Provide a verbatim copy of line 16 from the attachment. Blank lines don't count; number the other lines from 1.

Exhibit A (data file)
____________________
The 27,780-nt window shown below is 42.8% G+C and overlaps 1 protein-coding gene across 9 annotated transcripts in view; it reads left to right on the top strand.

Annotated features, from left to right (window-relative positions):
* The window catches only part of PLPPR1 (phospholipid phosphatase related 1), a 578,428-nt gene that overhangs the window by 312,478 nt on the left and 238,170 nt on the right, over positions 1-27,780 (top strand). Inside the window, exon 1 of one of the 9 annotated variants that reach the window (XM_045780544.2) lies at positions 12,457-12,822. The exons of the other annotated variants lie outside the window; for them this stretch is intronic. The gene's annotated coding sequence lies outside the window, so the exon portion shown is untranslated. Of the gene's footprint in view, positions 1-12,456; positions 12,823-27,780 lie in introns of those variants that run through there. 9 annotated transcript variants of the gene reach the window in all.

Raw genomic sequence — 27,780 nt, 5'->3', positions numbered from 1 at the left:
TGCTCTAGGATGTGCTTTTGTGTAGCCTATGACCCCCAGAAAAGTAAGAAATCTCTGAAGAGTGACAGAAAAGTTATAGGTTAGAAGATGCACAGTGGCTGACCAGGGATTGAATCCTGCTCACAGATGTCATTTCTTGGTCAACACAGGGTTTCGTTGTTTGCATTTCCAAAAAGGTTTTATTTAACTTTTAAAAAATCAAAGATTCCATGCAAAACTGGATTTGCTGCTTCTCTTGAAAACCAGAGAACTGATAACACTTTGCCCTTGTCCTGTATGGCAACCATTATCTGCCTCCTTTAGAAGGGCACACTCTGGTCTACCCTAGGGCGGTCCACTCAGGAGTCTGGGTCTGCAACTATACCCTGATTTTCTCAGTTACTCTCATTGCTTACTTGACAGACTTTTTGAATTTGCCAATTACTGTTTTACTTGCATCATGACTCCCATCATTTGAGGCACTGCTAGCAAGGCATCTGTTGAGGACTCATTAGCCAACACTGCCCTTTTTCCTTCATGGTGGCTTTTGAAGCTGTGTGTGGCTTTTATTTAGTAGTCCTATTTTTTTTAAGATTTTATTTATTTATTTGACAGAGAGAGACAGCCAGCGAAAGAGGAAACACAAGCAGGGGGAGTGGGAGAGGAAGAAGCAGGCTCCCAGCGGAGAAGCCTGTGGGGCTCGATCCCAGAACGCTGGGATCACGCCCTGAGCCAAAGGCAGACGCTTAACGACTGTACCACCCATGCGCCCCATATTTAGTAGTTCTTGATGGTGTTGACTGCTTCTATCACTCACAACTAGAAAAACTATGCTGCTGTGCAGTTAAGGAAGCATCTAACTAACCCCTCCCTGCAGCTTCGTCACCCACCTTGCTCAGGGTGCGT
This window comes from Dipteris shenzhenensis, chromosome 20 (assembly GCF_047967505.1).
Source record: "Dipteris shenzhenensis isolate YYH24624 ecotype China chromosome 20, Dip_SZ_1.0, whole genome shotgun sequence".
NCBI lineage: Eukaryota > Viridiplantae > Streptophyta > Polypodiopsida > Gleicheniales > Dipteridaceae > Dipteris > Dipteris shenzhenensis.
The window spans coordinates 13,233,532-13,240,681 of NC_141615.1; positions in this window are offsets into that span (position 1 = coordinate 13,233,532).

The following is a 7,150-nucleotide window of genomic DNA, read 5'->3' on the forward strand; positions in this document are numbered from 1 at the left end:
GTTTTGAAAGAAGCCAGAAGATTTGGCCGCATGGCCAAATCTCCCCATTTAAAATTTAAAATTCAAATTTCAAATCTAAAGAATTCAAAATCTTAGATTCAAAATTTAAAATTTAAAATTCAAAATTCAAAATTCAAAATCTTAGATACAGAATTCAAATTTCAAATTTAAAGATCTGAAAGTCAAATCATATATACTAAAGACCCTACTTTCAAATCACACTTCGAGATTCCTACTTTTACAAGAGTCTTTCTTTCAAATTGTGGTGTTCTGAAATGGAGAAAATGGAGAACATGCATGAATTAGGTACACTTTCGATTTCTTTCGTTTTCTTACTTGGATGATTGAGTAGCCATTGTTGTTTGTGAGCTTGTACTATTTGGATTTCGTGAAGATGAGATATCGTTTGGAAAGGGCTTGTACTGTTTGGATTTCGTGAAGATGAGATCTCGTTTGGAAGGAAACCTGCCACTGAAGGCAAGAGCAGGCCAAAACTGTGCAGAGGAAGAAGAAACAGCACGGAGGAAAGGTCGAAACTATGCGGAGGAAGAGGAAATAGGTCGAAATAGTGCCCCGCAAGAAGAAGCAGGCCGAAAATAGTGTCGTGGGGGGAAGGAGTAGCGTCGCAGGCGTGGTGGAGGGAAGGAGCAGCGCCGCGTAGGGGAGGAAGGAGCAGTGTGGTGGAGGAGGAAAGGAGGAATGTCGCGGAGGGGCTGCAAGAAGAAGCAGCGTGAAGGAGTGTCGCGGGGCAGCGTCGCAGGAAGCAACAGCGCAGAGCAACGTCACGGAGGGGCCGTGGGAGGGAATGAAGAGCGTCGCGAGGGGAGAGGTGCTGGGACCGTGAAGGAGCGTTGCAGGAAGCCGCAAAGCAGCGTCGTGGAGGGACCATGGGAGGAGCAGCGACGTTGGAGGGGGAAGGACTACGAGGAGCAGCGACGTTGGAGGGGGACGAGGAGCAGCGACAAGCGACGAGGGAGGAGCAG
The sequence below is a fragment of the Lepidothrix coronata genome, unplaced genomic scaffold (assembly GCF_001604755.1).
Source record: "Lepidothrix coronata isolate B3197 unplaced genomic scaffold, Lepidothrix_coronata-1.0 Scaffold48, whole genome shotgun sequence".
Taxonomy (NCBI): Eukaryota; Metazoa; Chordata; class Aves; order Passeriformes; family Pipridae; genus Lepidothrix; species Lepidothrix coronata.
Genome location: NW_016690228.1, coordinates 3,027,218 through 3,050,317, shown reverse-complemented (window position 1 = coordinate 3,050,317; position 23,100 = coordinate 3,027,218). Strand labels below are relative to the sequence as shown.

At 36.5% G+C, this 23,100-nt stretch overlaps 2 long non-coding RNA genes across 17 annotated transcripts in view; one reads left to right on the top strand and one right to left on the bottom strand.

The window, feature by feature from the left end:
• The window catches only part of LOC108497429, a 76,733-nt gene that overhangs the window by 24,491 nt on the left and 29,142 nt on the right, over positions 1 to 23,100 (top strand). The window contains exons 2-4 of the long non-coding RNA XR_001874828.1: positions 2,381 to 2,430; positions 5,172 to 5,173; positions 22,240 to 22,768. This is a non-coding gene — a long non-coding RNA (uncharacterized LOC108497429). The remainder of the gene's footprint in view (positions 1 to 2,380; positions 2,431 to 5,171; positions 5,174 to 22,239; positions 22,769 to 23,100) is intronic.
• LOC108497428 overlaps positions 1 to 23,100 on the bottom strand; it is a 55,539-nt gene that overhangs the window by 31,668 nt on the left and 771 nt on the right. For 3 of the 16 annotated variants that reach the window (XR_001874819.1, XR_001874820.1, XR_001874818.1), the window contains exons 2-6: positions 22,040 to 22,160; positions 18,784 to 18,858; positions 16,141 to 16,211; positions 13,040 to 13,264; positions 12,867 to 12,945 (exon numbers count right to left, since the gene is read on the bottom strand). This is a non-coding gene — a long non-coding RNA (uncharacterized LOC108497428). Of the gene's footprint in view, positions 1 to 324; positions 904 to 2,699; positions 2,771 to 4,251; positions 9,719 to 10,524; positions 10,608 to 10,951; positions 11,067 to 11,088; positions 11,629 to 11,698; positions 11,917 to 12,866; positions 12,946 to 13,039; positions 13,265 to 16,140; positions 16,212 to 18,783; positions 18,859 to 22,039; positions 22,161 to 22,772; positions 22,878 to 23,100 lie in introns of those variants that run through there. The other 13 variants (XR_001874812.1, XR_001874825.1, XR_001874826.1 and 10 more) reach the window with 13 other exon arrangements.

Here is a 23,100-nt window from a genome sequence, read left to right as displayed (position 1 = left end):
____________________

At 36.5% G+C, this 23,100-nt stretch overlaps 2 long non-coding RNA genes across 17 annotated transcripts in view; one reads left to right on the top strand and one right to left on the bottom strand.